03/03/2020 05:54

Film: Abby

Year: 1974

Director: William Girdler

Writer: Gordon Cornell Layne

Starring: Carol Speed, William Marshall and Terry Carter



This was a film that I heard about through podcasts and it has an interesting back-story. It appears that it was pulled from being shown really as is feels like a blaxploitation version of The Exorcist. I didn’t even realize after coming in to write this that it was directed by William Girdler. I decided to watch this for my podcast as I wanted to celebrate Black History Month and the sub-genre this falls into, I gave it a watch. The synopsis is a marriage counselor who becomes possessed by the demon of sexuality when her father-in-law frees it while on an expedition in Africa. He returns home, along with his son and a policeman, to perform an African exorcism on her.

We start this movie off with Bishop Garnet Williams (William Marshall) on a send off party with his students. I will admit, this is a ham-fisted way to introduce Bishop Williams to us. He is a doctor of theology, amongst other things, and going to Africa for an archeological dig. This takes him to Nigeria where he finds something that is in honor of Eshu, the Nigerian god of sexuality. It is opened and something flees from it. We see it as smoke and wind, as well as flashes of a spooky face.

Back in the United States, a family is moving into a new home. We have Rev. Emmett Williams (Terry Carter). He’s the son of Bishop Williams. There does seem to be a kind of strained relationship that is introduced to us. Rev. Williams is married to Abby (Carol Speed). Helping them to move in is her mother Miranda Potter (Juanita Moore) and her brother who is a detective, Cass Potter (Austin Stoker).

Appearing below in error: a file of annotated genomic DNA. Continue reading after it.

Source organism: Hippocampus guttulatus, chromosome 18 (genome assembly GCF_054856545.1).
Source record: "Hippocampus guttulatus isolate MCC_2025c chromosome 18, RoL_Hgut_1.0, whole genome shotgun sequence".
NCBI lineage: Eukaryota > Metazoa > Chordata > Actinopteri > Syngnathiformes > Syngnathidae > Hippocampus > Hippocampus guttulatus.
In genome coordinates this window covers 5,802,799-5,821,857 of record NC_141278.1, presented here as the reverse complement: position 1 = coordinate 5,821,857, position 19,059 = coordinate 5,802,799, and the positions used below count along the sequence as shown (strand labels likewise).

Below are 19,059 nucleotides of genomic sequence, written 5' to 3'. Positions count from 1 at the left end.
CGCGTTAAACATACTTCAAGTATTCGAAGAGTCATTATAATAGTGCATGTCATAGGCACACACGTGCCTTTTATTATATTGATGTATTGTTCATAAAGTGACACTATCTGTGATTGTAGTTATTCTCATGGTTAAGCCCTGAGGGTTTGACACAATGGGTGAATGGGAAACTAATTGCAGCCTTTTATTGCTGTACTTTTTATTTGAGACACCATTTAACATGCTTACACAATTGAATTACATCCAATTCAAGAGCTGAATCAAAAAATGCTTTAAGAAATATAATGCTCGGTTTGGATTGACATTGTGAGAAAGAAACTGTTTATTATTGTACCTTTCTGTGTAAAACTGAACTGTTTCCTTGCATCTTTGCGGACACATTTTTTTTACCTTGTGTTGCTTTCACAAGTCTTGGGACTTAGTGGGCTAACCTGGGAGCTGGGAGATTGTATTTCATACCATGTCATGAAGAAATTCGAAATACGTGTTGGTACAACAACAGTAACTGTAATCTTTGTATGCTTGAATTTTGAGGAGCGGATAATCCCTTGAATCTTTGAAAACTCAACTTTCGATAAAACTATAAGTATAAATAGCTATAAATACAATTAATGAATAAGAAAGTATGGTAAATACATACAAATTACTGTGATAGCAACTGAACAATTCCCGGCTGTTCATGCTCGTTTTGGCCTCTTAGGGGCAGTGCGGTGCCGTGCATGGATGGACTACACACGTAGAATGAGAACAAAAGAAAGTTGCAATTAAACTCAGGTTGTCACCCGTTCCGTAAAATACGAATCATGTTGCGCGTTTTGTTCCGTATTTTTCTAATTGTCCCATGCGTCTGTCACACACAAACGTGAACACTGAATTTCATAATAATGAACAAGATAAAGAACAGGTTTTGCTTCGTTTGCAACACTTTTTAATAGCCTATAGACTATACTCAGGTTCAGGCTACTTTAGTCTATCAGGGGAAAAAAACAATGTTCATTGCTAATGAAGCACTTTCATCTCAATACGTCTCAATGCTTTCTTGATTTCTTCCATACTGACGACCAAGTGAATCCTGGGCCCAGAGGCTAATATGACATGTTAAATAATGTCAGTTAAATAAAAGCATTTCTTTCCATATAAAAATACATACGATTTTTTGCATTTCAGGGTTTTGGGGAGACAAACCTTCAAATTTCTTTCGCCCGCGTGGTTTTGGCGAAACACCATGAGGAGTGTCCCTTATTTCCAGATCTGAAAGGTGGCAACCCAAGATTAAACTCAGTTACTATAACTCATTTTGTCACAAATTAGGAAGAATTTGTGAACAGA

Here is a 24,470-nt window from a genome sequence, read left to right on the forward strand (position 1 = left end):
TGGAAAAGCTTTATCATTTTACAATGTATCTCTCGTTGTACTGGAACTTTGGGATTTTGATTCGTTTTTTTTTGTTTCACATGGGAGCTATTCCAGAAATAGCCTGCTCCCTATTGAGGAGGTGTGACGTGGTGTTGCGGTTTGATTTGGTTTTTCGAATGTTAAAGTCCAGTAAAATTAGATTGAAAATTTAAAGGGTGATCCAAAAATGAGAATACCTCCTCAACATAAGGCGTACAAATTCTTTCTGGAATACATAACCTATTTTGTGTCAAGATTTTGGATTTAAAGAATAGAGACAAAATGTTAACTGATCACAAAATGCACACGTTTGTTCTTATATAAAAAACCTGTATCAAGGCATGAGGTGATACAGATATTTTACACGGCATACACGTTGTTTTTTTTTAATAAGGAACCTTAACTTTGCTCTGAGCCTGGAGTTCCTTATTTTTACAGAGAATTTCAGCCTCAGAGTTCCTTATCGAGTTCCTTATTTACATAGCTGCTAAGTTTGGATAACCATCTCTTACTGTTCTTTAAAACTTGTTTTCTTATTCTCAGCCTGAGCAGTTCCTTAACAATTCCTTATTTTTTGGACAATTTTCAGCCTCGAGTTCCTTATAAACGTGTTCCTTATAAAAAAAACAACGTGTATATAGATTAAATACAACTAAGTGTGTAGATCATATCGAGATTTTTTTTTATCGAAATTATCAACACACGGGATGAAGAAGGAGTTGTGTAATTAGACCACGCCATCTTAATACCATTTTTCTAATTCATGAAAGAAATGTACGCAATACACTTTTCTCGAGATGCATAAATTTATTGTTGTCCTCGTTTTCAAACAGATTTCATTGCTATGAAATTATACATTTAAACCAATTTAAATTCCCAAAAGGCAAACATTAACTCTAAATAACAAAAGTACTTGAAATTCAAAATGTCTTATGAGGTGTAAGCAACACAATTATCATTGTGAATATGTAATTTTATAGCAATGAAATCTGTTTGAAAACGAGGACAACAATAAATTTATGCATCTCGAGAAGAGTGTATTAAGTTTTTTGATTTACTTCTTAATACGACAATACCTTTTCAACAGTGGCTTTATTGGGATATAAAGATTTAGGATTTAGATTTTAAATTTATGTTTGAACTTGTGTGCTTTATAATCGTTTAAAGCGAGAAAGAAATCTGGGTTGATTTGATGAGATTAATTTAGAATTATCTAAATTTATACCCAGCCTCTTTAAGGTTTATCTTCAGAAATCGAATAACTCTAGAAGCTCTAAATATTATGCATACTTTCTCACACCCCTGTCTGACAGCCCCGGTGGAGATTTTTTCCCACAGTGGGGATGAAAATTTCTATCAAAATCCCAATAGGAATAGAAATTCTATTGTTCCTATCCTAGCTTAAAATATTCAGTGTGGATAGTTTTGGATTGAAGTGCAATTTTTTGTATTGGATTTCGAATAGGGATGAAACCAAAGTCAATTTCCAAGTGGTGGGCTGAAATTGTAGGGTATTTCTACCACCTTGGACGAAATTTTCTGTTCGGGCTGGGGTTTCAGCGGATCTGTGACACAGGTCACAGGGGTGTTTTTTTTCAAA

That night Emmett is woken up by something in the attic and there’s some loud sounds as things are falling. He wakes up Abby and she scolds him for doing so. The two of them make love, but the next morning, something seems to be stalking her in the shower. We then get scenes where she has a violent coughing episode in church while her husband is giving his sermon. She also has outbursts.

Abby is taken to the doctor for tests, but they can’t find anything wrong. Emmett reaches out to his father who is still in Africa. At first, Garnet really doesn’t see anything as too serious, but soon realizes he might be the cause of what is going on. Abby becomes violent and her family starts to fear the worst.

I guess I really should cover the elephant in the room for this film. As I said, it really is a knock-off of The Exorcist. It is the reason I’m assuming it hasn’t had a proper release as the courts ruled this was the case. It is really hard to not see the similarities with just some twists on it. We have Garnet who goes over to Africa and unleashes this entity. It takes over someone and makes them act out of character. There’s the sequence where they get tested, being told there’s nothing wrong and that mental illness could be the next step. We also see the perversion of religion. There are flashes of the demon’s face which were spliced in at different times. The exorcism scene is kind of similar as well, but again all of these things are done with a blaxploitation twist. It is interesting though that they were done the same year, so the only explanation for if things were taken would be that Girdler and Layne had read the novel and this came out later in the year, so possible the movie itself.

Despite the similarities, I like the changes this film does. Not making it necessarily better, but we’re getting to see some different aspects for sure. The first thing is that Abby is an adult woman. She is married and she is a beacon in the church. She just got her license to be a marriage counselor, but even more than that, she volunteers a lot of time there and is a God-fearing woman. On top of that, she’s married to Emmett who is the local minister. I really dig that this movie is having the demon wanting to get revenge on Garnet, who released it as well as someone who could also possible defeat it as well. Instead of having the loss of innocence of a child, we have the corruption of a woman who is living within the rules of her religion. The demon is perverting that.